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There’s been a major rule change to Calcasieu Parish District Attorney John DeRosier’s Monopoly game.

Defendants in the 14th Judicial District Court may no longer pass Go by purchasing Get Out of Jail Gift Cards.

Okay, in the parlance of the classic board game of my youth, that’s something of a mixed metaphor. Anyone over 65 who has played the game knows that you collect $200 for passing Go and a Get Out of Jail Free card comes with the luck of the draw when you land on Community Chest.

But as it applies to past practices of DeRosier’s office, the metaphor is justified—and appropriate because DeRosier does run something of a monopoly and cards were certainly involved.

You may recall the LouisianaVoice STORY of Nov. 6 in which we called attention to a Nov. 1 story in a slightly more widely-read publication, the WASHINGTON POST (sorry, but if you don’t have a subscription the Post has a pay wall that only allows subscribers to access its stories—so you’ll just have to take my word for it), which described an ongoing scam over in Calcasieu whereby those arrested in the parish could buy their way to a reduced sentence by purchasing gift cards and donating them to the DA’s office.

Well, after the Post story and after our punctuation mark five days later, the district judges of the 14th JDC have abruptly put the quietus to the practice.

While it would appear highly unlikely that the good judges could have been unaware of the ongoing practice, there’s nothing like a little publicity to bring everyone around to the realization that even the appearance of a little not-so-subtle coercion, i.e. extortion, is never a good thing, especially when carried out in the name of law and order.

So, the obvious thing to do would be to stand tall for right and justice—‘cause now, folks are looking.

In the wake of the Post’s story and two days before LouisianaVoice came along with our reminder, DeRosier sent out a one-sentence memo to parish probation officers.

The memo, dated Nov. 4, read:

  • “Any defendant on Misdemeanor Probation who desires to change or modify any terms Misdemeanor Probation will be required to present such request to the court for its consideration. Only after response from the court will this office take any action to modify any term or condition of Misdemeanor Probation.”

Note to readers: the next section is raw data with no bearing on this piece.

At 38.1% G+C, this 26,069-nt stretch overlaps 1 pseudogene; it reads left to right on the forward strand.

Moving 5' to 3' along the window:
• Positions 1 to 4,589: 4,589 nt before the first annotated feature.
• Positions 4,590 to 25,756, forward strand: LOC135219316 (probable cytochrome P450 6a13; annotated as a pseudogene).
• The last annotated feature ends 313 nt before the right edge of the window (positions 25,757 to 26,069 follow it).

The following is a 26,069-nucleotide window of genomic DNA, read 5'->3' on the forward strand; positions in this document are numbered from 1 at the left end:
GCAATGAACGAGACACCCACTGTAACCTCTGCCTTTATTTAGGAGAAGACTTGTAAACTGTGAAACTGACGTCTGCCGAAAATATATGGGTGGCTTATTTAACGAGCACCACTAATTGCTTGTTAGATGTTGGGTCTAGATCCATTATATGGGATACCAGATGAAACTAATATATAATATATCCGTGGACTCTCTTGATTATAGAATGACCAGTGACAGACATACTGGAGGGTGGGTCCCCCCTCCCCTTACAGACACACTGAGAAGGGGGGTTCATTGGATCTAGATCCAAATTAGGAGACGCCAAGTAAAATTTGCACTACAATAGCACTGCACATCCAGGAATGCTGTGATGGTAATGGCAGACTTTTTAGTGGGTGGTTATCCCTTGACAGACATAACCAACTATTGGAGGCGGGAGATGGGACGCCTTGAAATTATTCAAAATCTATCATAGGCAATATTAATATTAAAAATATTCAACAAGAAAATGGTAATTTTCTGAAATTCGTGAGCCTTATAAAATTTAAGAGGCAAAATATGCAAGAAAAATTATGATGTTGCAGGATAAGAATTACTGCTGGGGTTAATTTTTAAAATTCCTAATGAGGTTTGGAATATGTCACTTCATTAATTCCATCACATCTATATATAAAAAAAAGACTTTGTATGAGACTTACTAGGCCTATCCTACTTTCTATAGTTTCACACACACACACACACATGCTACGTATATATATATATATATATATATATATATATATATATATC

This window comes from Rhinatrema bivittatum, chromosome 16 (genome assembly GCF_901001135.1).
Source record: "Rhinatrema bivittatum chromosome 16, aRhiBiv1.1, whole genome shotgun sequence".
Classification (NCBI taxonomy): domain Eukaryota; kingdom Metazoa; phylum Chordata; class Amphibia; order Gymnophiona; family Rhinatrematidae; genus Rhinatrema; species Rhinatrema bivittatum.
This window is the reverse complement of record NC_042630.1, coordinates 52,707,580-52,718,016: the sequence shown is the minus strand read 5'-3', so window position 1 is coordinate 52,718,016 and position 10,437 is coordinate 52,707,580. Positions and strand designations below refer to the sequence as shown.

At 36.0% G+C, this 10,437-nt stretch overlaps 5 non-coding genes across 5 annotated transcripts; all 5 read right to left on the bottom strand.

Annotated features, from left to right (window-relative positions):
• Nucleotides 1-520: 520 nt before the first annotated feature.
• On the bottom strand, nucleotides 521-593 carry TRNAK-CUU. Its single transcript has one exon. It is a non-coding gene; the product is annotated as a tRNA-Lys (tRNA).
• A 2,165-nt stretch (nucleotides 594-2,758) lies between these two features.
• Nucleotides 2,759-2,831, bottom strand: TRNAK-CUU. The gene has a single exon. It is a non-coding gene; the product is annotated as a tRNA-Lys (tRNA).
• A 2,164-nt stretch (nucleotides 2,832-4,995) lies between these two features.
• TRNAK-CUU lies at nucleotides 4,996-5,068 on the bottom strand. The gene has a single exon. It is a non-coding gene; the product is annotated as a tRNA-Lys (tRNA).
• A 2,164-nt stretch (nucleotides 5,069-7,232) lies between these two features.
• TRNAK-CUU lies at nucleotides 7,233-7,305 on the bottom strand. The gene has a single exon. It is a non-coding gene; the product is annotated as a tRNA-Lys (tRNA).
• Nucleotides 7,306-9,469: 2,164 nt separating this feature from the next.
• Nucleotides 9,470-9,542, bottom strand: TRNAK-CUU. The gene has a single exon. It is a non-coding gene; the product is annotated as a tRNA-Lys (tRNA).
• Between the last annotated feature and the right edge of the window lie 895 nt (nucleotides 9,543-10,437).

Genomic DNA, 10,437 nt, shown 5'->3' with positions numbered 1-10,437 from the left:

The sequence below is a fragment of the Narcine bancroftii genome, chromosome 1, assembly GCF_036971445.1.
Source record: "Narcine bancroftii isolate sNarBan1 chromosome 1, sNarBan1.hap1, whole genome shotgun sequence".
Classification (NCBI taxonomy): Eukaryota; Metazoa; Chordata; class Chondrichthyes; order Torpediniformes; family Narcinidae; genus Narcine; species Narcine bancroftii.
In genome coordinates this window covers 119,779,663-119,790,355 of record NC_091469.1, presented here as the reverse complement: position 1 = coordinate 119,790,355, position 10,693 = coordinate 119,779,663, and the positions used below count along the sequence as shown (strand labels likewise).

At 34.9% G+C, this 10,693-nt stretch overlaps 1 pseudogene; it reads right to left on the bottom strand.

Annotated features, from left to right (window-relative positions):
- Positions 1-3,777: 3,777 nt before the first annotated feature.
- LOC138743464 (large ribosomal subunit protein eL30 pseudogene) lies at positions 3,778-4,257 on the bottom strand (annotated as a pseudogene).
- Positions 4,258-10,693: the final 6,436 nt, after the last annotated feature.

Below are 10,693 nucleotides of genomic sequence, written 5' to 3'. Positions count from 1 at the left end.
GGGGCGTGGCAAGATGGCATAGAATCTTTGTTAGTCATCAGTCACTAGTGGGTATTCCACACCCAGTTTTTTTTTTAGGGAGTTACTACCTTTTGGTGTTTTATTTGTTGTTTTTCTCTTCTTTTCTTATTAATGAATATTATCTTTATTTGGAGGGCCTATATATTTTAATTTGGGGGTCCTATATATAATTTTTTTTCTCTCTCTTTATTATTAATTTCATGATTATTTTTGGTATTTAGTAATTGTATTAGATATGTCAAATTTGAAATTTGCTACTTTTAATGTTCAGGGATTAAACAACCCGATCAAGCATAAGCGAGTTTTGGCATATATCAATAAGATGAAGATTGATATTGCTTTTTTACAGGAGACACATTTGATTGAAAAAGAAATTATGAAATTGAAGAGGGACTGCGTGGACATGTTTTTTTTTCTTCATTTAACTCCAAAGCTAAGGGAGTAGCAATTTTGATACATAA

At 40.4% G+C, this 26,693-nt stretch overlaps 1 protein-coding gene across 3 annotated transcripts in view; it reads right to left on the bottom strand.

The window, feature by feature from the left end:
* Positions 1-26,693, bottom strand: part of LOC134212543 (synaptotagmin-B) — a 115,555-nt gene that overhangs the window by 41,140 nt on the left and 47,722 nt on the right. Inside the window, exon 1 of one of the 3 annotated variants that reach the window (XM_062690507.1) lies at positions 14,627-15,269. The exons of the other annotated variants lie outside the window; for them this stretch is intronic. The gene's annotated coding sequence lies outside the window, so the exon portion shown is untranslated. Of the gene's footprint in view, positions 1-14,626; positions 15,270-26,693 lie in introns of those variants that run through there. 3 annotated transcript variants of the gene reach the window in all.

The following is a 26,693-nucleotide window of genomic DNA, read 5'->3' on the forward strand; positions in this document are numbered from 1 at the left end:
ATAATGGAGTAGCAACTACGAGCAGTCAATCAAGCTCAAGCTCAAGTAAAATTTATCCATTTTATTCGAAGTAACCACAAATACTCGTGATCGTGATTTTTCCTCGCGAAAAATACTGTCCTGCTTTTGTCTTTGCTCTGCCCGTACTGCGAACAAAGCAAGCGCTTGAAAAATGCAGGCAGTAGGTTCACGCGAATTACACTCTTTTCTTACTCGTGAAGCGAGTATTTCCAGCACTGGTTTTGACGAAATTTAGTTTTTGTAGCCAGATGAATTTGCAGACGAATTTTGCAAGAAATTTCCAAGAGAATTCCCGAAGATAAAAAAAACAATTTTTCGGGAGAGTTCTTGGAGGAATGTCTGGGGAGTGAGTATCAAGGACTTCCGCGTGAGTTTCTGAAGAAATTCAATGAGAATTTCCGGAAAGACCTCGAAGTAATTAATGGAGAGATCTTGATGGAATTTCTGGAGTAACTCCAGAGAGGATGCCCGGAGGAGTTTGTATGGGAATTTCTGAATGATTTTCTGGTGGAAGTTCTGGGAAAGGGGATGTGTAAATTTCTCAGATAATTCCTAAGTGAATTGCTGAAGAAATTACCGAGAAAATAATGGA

Well, not so fast.

Click HERE to read DeRosier’s memo.

On Monday (Nov. 18), 14th JDC Judge W. Mitchell Redd, in a letter to DeRosier on which all the 14th JDC judges were copied, wrote:

  • “This confirms our recent meeting in which you informed us of the District Attorney’s program that had been allowing criminal defendants to purchase gift cards and give the gift cards to your office as a means of reducing up to one-half of their community service obligation.”

(Notice how Judge Redd was careful to note that DeRosier had only recently “informed” the judges of the program. That might be construed as deniability by someone more skeptical than I.)

Judge Redd continued:

  • “You asked the Court to advise you on whether or not the Court wished this program to continue as to criminal defendants who have been sentenced by the Court to community service.”

One might normally think the DA would have cleared this with the judges before the program was ever implemented and not as an afterthought—or more correctly, after the bright glare of light shone on it by the Post.

One might also have reckoned that the good judges would not have waited more than two weeks after the Post story or waited until after their “recent meeting” with DeRosier to issue its directive.

Finally, Judge Redd concluded his letter to the DA:

  • “Please be advised that the Court has discussed the matter and agreed not to allow gift cards to be substituted to any degree (emphasis mine) for our court-ordered community service. Please let us know if you have any questions or comments. We appreciate you taking your time to discuss this with us.”

Click HERE to read Judge Redd’s letter to DeRosier.

The only question not addressed by the judges is what to do about the gift cards defendants already purchased and gave to the DA’s office which were supposed to be used for charitable purposes such as purchasing toys and gifts for underprivileged children but which in some cases were used instead to purchase gifts for staff members, their grandchildren and other relatives—and to DeRosier’s friends and political supporters and even journalists.